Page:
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Long-Acting Natriuretic Peptide Is Inversely Related to Bone Mineral Density in Peritoneal Dialysis Patients

Abstracts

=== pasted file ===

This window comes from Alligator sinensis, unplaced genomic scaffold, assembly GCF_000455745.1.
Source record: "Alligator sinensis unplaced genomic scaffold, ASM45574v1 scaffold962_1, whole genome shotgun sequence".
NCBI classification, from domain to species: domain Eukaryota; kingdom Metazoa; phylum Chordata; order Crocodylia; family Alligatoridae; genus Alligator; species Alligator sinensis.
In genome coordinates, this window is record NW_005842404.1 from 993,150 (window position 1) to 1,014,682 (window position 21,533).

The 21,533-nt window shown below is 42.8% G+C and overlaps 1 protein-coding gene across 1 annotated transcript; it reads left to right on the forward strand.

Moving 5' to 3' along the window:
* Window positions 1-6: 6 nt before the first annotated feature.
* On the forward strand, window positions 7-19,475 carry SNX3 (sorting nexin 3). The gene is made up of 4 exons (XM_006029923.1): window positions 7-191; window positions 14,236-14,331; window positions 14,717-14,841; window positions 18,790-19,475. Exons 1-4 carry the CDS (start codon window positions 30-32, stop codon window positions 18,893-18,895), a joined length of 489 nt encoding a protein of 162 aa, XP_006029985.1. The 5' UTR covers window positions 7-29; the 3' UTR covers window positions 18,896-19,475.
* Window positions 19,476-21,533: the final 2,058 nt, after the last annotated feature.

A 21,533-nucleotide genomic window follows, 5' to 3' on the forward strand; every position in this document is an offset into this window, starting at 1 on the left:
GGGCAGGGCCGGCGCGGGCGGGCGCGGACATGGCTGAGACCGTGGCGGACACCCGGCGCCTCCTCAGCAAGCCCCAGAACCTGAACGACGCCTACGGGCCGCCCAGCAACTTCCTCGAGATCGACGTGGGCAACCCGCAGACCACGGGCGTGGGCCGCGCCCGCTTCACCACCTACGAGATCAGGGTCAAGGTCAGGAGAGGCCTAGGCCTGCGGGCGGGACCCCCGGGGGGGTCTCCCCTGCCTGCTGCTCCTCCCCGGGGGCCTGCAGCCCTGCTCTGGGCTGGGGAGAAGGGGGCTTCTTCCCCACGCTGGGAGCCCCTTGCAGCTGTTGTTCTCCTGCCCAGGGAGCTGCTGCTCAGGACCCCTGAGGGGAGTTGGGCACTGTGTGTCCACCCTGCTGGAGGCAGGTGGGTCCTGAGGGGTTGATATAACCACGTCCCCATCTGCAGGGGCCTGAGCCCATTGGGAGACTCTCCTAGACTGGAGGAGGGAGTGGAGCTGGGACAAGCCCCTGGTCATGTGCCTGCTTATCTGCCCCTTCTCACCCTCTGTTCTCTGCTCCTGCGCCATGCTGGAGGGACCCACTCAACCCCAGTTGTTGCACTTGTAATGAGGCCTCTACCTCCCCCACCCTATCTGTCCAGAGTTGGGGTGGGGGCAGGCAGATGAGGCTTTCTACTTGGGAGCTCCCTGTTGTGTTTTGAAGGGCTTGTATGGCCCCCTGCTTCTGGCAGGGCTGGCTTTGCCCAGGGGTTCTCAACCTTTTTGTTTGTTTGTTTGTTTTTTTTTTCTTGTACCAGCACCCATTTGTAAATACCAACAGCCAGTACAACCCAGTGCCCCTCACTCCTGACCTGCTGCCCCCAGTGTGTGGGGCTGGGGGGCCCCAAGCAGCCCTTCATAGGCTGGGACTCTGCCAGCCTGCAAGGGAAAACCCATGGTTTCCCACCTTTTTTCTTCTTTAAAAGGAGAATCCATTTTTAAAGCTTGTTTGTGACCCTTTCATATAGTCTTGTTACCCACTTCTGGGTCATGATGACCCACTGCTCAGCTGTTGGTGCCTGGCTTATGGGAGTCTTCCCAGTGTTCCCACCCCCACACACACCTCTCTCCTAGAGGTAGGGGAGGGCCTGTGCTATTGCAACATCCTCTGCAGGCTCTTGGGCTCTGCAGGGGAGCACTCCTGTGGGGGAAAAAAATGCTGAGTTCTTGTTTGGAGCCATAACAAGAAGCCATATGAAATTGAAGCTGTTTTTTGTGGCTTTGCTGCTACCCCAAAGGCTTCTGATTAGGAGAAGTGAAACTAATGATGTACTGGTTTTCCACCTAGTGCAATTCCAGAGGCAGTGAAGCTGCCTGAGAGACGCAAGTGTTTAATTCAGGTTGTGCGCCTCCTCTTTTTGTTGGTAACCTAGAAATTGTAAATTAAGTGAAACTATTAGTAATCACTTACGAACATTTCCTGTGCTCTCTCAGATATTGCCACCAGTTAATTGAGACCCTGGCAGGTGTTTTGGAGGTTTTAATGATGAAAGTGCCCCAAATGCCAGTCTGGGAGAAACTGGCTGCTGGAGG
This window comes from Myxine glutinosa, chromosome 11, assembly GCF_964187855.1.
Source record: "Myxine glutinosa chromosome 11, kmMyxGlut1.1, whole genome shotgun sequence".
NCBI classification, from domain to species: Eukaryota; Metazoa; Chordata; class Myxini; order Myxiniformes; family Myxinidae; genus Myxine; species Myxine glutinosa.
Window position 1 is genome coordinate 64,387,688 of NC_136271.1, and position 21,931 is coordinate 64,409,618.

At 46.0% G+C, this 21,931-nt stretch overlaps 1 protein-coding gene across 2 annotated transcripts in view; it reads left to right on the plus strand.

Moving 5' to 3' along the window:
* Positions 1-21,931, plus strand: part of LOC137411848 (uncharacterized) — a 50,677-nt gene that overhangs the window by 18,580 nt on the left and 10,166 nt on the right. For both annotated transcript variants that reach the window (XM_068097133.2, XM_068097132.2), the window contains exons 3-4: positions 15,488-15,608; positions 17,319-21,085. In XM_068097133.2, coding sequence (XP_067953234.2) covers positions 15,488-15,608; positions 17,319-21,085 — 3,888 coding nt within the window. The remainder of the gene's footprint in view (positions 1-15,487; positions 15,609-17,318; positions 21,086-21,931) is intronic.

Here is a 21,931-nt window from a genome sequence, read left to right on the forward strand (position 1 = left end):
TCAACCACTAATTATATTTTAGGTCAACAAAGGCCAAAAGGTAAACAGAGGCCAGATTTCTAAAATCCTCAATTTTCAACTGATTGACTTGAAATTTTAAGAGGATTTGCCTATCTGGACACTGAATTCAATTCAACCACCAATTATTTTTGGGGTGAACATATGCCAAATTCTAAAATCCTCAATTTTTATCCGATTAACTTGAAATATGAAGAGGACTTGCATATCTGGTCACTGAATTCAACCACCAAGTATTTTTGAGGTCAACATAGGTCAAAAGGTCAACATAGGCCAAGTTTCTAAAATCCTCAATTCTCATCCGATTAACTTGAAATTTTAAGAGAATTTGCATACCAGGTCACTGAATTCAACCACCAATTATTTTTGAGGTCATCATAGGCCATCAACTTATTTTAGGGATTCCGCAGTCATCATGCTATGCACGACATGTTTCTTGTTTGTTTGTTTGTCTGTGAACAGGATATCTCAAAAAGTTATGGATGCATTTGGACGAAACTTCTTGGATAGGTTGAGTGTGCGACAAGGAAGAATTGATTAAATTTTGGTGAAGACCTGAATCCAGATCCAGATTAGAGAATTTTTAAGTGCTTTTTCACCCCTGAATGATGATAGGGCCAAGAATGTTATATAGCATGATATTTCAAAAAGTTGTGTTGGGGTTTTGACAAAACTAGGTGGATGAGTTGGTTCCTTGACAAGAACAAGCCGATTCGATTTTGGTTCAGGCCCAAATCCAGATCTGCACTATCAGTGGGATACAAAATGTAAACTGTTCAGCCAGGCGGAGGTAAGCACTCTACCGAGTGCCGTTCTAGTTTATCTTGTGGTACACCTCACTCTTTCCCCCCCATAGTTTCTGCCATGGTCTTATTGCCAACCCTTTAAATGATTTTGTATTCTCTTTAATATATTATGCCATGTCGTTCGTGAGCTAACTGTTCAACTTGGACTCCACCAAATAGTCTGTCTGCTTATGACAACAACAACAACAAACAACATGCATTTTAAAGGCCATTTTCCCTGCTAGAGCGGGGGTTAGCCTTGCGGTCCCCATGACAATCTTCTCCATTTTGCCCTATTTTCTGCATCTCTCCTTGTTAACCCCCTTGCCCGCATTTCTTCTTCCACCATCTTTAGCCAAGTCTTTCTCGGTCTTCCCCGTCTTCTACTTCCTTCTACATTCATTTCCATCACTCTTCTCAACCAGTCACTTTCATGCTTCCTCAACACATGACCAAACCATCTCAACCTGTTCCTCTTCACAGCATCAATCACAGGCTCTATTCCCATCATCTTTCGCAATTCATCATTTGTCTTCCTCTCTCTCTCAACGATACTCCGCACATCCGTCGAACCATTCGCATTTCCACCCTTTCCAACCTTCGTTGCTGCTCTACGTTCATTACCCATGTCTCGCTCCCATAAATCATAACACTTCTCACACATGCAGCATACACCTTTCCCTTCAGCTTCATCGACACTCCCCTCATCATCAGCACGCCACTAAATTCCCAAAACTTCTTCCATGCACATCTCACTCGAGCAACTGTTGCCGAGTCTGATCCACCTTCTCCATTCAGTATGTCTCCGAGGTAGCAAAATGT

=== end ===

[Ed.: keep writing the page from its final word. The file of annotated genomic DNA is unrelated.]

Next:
BACKGROUND: Natriuretic peptides had an inhibitory effect on the rennin-angiotensin system and are a potent lipolytic agent that acts in adipose tissue which influenced bone mineral density (BMD). The aim of this study was to investigate the relationships of fasting serum long-acting natriuretic peptide (LANP) levels and BMD among peritoneal dialysis (PD) patients. METHODS: Fasting blood samples were obtained from 48 PD patients. BMD was measured by dual energy X-ray absorptiometry in lumbar vertebrae (L2 ~ L4). Serum LANP levels were measured using a commercial enzyme immunoassay kit. RESULTS: Among the PD patients, 8 patients (16.7%) had osteoporosis and 22 patients (45.8%) had osteopenia, while 18 patients had normal BMD. Increased serum LANP (P = 0.007), age (P = 0.017), while decreased BMI (P = 0.018), body height (P = 0.004), body weight (P = 0.007), and body fat mass (P = 0.025) was associated with lower lumbar T-scores. Different gender, menopause, different modalities of PD model, and having the history of diabetes mellitus or hypertension did not show significantly differences of lumbar BMD levels. Multivariate forward stepwise linear regression analysis of the significant variables showed that LANP (adjusted R^2 = 0.260; P = 0.002) was independent predictors of lumbar BMD among the PD patients. CONCLUSIONS: Fasting LANP level was inversely associated with lumbar BMD among PD patients.

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